The overlay of sounds from the camp is a beast of its own, enlarging and undercutting the visuals that don’t stray much from the environs of the impeccably maintained Hoss house until the final section. In its contrapuntal straddling of images and auditory clues, The Zone of Interest achieves its terrifying power and confrontational honesty. As Hedwig tries out a shade of lipstick, we can hear not-so-distant sounds of lashing, whipping and tortured cries. In another scene, one of the kids is distracted from his toys by SS officers’ threatening to drown the prisoners over some slip-up they did. The Hoss kids scuttle about in the house pool and Hedwig lazes in the lounge, all while smoke curls up from the camp chimney and pained shouts punctuate the air. Even though Rudolf ensures they don’t come across bones while swimming in the lake, kids find a way of sourcing and play with the false teeth of the victims. Ashes are used to fertilise the garden.


There are no gratuitous shots of suffering and misery. Glazer and his DP Lukasz Zal are too sophisticated as artists to indulge any of that. Instead, they offer a radical reorientation to much-abused approaches to handling such traumatic history. The closest to a visual depiction the viewer gets of the imprisoned Jews is a sneaky glimpse through half-obscuring grassy stalks of them being paraded when Rudolf is out with his teenage son on a hunting expedition. A flash of striped uniforms and a slew of cursing orders momentarily registers before Rudolf hurries his kid to move ahead.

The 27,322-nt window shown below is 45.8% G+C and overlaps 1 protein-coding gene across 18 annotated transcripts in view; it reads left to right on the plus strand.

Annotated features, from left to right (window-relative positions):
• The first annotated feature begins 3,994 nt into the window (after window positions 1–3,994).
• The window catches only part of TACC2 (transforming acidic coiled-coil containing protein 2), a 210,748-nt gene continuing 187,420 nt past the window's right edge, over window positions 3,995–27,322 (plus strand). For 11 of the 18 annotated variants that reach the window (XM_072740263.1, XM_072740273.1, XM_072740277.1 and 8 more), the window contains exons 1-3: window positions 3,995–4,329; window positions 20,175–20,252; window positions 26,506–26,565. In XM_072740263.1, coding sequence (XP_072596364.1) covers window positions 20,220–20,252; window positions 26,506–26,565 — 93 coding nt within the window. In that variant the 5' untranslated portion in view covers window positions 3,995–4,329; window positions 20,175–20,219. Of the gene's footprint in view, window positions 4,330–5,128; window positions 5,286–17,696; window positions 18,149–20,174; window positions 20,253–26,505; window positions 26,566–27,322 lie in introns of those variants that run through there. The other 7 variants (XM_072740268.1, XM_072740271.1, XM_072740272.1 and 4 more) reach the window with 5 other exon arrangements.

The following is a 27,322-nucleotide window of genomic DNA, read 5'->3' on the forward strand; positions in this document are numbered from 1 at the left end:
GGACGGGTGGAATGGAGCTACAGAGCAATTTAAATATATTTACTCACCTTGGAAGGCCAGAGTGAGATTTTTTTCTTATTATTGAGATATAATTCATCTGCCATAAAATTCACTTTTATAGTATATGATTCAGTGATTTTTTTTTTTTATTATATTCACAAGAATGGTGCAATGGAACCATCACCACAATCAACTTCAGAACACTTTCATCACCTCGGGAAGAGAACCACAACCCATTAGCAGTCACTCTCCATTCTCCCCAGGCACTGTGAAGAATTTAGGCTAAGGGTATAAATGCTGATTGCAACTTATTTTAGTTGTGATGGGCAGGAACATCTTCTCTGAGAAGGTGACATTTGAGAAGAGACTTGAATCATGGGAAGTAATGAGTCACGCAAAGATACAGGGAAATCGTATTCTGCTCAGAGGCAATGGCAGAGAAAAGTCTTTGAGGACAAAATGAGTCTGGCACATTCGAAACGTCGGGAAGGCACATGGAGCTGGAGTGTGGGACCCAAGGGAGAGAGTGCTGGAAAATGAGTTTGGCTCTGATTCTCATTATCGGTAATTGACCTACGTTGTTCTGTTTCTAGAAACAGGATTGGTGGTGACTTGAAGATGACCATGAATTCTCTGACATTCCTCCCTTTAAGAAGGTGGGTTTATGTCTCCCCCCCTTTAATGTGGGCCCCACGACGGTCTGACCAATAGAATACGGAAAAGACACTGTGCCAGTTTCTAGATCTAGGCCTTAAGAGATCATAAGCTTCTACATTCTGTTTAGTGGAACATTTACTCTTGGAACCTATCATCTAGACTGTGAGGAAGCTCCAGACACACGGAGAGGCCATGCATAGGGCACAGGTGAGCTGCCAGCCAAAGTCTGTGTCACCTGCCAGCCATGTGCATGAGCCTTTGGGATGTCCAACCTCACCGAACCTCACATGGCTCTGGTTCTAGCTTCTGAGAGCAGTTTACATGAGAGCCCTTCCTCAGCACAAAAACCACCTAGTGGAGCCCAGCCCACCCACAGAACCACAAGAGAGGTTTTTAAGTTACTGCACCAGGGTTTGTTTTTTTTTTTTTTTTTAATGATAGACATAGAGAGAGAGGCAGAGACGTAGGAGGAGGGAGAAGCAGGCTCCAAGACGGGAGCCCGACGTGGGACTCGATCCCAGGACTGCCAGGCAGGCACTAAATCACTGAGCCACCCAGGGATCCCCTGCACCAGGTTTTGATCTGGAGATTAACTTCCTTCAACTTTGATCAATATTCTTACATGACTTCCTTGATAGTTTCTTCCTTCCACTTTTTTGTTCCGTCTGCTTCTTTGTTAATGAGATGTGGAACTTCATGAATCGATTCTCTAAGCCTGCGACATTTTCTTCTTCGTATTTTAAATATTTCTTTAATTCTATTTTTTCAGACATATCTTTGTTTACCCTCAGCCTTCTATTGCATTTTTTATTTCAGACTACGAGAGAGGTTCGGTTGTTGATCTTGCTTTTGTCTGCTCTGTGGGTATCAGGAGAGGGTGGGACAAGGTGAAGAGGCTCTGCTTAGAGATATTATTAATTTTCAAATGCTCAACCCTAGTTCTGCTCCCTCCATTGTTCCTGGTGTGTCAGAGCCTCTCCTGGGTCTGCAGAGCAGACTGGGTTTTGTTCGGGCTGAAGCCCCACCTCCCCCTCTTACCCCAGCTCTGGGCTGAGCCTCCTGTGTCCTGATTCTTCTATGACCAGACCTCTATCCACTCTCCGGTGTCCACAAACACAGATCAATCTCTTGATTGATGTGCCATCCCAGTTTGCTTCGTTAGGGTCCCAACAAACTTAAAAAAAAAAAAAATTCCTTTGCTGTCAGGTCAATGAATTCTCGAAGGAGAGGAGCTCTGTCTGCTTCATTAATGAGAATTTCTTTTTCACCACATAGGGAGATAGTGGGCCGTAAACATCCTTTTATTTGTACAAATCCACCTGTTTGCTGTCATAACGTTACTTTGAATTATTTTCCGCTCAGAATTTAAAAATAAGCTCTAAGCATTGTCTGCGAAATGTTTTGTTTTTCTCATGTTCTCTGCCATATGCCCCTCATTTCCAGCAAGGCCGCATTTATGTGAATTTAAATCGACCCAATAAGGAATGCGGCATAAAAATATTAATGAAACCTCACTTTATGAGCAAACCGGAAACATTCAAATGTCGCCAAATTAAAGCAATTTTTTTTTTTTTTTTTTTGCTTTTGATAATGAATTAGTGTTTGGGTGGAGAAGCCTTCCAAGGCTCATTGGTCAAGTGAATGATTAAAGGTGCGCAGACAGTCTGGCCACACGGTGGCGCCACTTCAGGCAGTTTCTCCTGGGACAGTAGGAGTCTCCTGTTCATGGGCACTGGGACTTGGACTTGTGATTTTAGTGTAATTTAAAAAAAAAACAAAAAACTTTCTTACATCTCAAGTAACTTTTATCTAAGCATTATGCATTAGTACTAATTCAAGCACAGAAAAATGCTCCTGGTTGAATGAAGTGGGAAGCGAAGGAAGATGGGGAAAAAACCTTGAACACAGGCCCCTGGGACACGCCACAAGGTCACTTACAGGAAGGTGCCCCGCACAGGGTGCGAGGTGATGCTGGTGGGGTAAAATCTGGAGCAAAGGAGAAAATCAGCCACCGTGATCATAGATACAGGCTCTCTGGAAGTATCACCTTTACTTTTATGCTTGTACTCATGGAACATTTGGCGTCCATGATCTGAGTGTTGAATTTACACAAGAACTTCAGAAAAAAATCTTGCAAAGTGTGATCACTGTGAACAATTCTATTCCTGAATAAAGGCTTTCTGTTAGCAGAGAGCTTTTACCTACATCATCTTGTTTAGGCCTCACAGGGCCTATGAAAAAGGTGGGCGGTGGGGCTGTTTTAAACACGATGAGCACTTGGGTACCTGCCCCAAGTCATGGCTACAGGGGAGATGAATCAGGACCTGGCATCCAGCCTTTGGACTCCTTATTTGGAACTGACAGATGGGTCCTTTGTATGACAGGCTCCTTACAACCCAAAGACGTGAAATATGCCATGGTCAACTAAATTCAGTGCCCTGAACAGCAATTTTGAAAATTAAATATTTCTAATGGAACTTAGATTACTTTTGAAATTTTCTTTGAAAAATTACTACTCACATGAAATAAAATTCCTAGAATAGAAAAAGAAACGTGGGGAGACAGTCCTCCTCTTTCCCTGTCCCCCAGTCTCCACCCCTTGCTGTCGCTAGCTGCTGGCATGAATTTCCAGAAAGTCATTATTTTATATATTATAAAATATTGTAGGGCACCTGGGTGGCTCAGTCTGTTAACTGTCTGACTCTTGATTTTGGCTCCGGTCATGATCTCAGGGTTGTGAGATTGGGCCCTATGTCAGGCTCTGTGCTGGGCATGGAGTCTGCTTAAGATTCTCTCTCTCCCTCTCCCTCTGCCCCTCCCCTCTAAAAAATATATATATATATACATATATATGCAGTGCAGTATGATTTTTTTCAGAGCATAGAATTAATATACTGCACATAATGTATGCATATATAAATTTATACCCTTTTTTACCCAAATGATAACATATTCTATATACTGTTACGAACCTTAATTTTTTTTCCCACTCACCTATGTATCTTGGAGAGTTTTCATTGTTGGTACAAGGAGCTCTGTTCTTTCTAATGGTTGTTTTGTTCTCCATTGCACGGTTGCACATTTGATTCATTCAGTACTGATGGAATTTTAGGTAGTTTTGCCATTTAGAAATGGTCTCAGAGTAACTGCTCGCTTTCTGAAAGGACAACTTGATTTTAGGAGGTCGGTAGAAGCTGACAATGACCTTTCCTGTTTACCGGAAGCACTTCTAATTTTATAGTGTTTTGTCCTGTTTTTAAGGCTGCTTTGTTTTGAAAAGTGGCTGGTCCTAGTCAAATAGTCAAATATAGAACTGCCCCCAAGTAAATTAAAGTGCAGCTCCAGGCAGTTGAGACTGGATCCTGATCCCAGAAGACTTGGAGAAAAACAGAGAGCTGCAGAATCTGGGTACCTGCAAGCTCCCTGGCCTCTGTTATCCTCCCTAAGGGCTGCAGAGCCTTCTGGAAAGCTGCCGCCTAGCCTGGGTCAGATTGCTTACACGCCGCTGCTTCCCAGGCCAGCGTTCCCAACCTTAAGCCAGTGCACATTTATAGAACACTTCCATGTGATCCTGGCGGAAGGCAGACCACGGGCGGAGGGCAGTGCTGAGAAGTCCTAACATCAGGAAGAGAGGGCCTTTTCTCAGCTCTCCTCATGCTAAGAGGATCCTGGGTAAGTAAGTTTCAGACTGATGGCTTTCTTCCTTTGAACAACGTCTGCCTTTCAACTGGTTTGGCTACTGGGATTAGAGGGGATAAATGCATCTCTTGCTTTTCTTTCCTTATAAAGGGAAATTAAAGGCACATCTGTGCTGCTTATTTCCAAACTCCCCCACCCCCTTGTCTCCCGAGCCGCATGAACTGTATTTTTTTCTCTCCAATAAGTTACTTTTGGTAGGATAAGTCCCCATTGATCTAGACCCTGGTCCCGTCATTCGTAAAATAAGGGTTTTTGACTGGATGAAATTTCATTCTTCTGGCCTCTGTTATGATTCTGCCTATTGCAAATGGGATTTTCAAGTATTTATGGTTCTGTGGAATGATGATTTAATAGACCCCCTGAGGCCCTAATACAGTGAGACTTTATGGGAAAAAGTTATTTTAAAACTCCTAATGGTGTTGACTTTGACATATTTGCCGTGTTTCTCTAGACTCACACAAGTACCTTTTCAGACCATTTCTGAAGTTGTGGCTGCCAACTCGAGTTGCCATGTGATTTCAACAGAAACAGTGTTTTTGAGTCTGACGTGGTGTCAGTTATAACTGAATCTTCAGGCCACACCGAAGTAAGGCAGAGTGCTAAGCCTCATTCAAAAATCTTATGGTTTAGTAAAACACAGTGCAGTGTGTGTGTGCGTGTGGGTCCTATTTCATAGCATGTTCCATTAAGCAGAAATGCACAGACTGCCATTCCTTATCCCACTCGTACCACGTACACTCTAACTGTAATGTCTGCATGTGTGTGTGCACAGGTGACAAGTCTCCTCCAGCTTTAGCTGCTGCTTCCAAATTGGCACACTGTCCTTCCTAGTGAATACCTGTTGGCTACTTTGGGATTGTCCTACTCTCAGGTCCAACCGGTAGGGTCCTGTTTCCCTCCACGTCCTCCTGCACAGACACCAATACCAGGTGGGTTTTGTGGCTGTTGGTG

The sterility in characterisation is juxtaposed with the vivid sheen on the dream house the couple has built for their family. The film has a pellucidity of look that can take a regular viewer aback who is otherwise habituated with the worn-out textures of period dramas. The sky looks uncannily bright and blue and the house gleams with a perfect newness. Hedwig takes great pride in the house whose design she has supervised. In a standout sequence, when she gives her visiting mother-in-law a tour of her lavish, vast garden, replete with a greenhouse and a gazebo, the latter admiringly calls it a paradise garden but she cannot conceal her discomfort at the sheer proximity of the camp. A dismissive Hedwig remarks they will plant more vines to cover the wall and hide it from plain view. With childlike glee and undisguised haughtiness, she reveals her husband refers to her as the ‘Queen of Auschwitz’. Then in a daring formal disruption, the redness of a flower in the garden bleeds out and fills the frame. A sudden vibrating, bellow-like snippet from Levi’s score hits lurchingly.


Verdict: Up for five Oscars, the Zone of Interest is a shattering, singularly vital work armed with Mica Levi’s purgatorial score that will haunt me forever. The film hurtles towards a bold, nifty leap in its ending that stares even harder at the viewer. Can we claim any moral distance from the atrocity of the past? One need only look around themselves for the answer.